A face, or rather, fragments of a face, stares forward: a kaleidoscopic portrait, in which each space is cleanly blocked out by color, and details appear scraped out of the thick paint. It's an image that's hard to pin down, somewhere between cubist fragmentation and fauvist exuberance. That’s Mask Series II by David C. Driskell, one of the lead artworks in Arthur Ross Gallery’s David C. Driskell & Friends: Creativity, Collaboration, and Friendship. Running through September 15th, the show explores the work of the eponymous African American artist, art historian, and curator, with a focus on his relationship with artistic contemporaries.
Driskell was inspired by the words of a mentor: “You can’t just be an artist. You must also show the world what our people contributed.” And so, he became not only an accomplished creator, but a "critical catalyst" in expanding the presence of Black American art in museums. This guiding principle comes through clearly in his work; Mask Series II is an homage to vibrant African masks, and Five Blue Notes is inspired by the continent’s quilt-making and strip-weaving traditions. 
Driskell’s artwork sets the tone for the exhibit, which is broadened further by the inclusion of other artists. His Untitled (Self-Portrait), a grayscale pencil on paper sketch of a disproportionately large-headed child, sits above Romare Bearden’s similarly hued but more fragmented collage Family—a staging that prompts us to consider the changing dynamics in family, and the potential awkwardness of each role. Driskell’s more vibrant Landscape at Falmouth pairs nicely with other artists’ nature explorations of varying abstraction.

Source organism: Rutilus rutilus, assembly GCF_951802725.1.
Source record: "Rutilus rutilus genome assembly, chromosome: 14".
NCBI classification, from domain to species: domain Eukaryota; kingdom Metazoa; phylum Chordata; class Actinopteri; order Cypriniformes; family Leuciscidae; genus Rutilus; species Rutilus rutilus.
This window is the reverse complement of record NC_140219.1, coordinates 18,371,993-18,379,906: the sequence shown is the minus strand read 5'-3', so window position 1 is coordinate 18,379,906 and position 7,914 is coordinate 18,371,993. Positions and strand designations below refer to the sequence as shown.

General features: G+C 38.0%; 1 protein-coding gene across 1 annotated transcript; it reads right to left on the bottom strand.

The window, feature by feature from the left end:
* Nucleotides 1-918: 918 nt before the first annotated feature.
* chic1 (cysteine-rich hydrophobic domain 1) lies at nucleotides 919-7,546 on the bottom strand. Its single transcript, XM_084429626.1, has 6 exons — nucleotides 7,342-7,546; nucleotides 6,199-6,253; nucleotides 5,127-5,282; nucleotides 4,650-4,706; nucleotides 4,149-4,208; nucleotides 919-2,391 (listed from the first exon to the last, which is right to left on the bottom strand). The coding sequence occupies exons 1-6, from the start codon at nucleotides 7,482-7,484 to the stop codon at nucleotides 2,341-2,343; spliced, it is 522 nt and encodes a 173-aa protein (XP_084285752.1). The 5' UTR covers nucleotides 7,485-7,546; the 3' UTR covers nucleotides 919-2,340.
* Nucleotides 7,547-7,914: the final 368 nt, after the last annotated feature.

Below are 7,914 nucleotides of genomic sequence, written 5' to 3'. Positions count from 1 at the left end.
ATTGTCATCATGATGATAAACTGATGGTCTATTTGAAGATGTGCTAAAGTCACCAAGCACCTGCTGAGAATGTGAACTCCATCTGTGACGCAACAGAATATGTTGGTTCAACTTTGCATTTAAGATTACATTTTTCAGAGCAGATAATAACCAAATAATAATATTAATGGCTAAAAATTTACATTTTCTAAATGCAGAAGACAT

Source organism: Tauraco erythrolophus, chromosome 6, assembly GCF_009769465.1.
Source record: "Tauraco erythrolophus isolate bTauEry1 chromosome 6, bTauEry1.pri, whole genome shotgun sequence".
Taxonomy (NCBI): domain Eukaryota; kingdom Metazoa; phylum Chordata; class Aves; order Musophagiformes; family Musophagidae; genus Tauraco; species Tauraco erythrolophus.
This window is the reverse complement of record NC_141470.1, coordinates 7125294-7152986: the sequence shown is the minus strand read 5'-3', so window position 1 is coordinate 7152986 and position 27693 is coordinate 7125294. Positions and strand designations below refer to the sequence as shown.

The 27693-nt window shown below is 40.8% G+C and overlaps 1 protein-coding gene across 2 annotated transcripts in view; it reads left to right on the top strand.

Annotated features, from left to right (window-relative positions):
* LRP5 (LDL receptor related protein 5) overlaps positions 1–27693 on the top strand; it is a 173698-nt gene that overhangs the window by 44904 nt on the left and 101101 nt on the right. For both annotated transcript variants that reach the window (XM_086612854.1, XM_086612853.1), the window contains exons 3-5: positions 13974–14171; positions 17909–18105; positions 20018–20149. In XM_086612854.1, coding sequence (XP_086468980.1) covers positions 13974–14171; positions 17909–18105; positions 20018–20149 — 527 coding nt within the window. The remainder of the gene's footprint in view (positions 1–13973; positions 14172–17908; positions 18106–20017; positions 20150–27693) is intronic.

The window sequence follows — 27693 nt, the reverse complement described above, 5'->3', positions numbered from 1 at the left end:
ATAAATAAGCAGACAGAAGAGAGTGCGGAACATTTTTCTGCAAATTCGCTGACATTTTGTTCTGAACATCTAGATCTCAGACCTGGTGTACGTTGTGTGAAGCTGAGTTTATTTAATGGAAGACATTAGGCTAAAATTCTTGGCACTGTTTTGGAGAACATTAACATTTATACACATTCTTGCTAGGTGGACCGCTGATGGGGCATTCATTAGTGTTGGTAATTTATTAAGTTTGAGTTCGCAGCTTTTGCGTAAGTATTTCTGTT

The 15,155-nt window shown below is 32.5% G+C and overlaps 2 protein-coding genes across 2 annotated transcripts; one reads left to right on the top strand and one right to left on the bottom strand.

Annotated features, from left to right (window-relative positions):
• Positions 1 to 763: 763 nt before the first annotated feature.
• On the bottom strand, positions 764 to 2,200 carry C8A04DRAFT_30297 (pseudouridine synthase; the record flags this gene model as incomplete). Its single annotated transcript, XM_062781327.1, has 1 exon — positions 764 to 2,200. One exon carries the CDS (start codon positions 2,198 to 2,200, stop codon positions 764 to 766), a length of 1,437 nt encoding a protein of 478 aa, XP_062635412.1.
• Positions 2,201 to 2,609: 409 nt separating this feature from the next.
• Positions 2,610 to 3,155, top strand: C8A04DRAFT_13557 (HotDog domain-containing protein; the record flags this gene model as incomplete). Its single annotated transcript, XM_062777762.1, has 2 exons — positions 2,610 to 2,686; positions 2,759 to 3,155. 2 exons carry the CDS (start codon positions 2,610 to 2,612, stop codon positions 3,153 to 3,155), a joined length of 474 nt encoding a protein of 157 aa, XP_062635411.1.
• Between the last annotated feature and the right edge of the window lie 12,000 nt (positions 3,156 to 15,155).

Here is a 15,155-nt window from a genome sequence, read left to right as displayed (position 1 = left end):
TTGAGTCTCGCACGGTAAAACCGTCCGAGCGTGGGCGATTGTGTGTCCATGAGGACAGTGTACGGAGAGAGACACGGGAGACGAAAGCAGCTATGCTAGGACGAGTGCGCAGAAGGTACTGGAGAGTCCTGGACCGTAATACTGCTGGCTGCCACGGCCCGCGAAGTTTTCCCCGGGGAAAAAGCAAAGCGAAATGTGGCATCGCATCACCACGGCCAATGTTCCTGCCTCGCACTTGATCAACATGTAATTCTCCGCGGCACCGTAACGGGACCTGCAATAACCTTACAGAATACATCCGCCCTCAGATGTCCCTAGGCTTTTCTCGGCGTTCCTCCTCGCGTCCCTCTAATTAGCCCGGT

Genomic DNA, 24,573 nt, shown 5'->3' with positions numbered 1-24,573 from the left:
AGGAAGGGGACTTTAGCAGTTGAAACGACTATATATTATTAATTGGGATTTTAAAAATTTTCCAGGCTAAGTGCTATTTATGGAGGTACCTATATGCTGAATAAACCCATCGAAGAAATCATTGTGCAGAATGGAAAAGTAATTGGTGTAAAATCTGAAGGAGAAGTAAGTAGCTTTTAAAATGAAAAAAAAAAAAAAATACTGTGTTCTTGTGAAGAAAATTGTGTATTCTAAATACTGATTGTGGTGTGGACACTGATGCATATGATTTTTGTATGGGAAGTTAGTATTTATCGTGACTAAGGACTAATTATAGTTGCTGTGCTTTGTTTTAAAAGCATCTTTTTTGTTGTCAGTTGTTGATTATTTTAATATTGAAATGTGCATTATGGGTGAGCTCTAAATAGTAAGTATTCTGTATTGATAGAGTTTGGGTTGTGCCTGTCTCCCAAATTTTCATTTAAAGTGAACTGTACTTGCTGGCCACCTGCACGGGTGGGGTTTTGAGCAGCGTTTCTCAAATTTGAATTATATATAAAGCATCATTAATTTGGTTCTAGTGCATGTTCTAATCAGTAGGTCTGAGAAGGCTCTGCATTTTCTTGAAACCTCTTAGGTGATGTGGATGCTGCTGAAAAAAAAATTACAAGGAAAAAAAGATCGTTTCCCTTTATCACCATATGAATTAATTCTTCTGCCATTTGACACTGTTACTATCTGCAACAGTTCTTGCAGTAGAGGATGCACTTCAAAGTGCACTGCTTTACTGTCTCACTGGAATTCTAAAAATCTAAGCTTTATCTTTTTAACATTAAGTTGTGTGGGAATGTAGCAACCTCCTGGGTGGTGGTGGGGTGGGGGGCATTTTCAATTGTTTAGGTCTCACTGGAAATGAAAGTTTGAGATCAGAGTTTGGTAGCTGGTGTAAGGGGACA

Through all the works runs the curators’ concentration on form and color. Margo Humphrey’s The Red Bed is mainly based in bold primary colors, with masterfully blended gradient backgrounds. Clean lines and boxes are prevalent, and some works are even neatly split into separate panels, like John Thomas Biggers' Family Ark. Others are less Euclidean, featuring curves, bends, and smudges. 
Yet another common thread, in keeping with Driskell's philosophy, is the realities of African American life. From paintings of a Black Madonna to Melville Edwards’ work with chains to images of children playing in a field, the exhibit traces a compelling portrait of Black history and reality. The exhibit also tracks the diverse emotionscape that comes with a complicated past – melancholy, frustration, confinement, but also moments of relief and joy. David C. Driskell & Friends: Creativity, Collaboration, and Friendship is a masterclass in using an anchoring artist and concept as a launching pad for an exploratory yet coherent exhibit.